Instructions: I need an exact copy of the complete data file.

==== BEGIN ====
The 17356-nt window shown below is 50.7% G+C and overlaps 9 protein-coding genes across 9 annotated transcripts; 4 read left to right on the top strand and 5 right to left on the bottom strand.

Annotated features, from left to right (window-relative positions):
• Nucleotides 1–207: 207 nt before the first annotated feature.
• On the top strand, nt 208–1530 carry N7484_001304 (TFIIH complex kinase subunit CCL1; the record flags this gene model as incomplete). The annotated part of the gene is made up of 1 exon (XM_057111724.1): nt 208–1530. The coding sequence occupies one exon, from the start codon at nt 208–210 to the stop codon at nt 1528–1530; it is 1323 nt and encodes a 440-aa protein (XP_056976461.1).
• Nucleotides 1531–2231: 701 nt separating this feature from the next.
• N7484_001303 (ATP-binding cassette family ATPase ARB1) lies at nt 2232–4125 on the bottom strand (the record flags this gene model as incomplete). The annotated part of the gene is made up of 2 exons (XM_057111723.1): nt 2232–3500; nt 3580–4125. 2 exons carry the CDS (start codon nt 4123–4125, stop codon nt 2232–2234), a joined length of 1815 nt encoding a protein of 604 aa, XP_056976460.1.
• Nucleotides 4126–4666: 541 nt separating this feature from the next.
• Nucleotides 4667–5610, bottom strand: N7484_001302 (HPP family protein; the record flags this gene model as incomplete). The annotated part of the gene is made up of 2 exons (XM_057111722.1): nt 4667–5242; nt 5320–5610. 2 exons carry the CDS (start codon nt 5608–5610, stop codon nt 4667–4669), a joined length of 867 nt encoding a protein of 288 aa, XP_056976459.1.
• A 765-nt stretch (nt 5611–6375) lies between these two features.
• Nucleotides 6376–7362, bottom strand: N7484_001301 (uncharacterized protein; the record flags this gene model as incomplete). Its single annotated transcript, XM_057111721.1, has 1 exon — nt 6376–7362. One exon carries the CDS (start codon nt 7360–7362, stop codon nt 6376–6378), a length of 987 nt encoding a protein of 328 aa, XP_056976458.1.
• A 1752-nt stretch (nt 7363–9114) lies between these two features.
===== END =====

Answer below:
The 17356-nt window shown below is 50.7% G+C and overlaps 9 protein-coding genes across 9 annotated transcripts; 4 read left to right on the top strand and 5 right to left on the bottom strand.

Annotated features, from left to right (window-relative positions):
• Nucleotides 1–207: 207 nt before the first annotated feature.
• On the top strand, nt 208–1530 carry N7484_001304 (TFIIH complex kinase subunit CCL1; the record flags this gene model as incomplete). The annotated part of the gene is made up of 1 exon (XM_057111724.1): nt 208–1530. The coding sequence occupies one exon, from the start codon at nt 208–210 to the stop codon at nt 1528–1530; it is 1323 nt and encodes a 440-aa protein (XP_056976461.1).
• Nucleotides 1531–2231: 701 nt separating this feature from the next.
• N7484_001303 (ATP-binding cassette family ATPase ARB1) lies at nt 2232–4125 on the bottom strand (the record flags this gene model as incomplete). The annotated part of the gene is made up of 2 exons (XM_057111723.1): nt 2232–3500; nt 3580–4125. 2 exons carry the CDS (start codon nt 4123–4125, stop codon nt 2232–2234), a joined length of 1815 nt encoding a protein of 604 aa, XP_056976460.1.
• Nucleotides 4126–4666: 541 nt separating this feature from the next.
• Nucleotides 4667–5610, bottom strand: N7484_001302 (HPP family protein; the record flags this gene model as incomplete). The annotated part of the gene is made up of 2 exons (XM_057111722.1): nt 4667–5242; nt 5320–5610. 2 exons carry the CDS (start codon nt 5608–5610, stop codon nt 4667–4669), a joined length of 867 nt encoding a protein of 288 aa, XP_056976459.1.
• A 765-nt stretch (nt 5611–6375) lies between these two features.
• Nucleotides 6376–7362, bottom strand: N7484_001301 (uncharacterized protein; the record flags this gene model as incomplete). Its single annotated transcript, XM_057111721.1, has 1 exon — nt 6376–7362. One exon carries the CDS (start codon nt 7360–7362, stop codon nt 6376–6378), a length of 987 nt encoding a protein of 328 aa, XP_056976458.1.
• A 1752-nt stretch (nt 7363–9114) lies between these two features.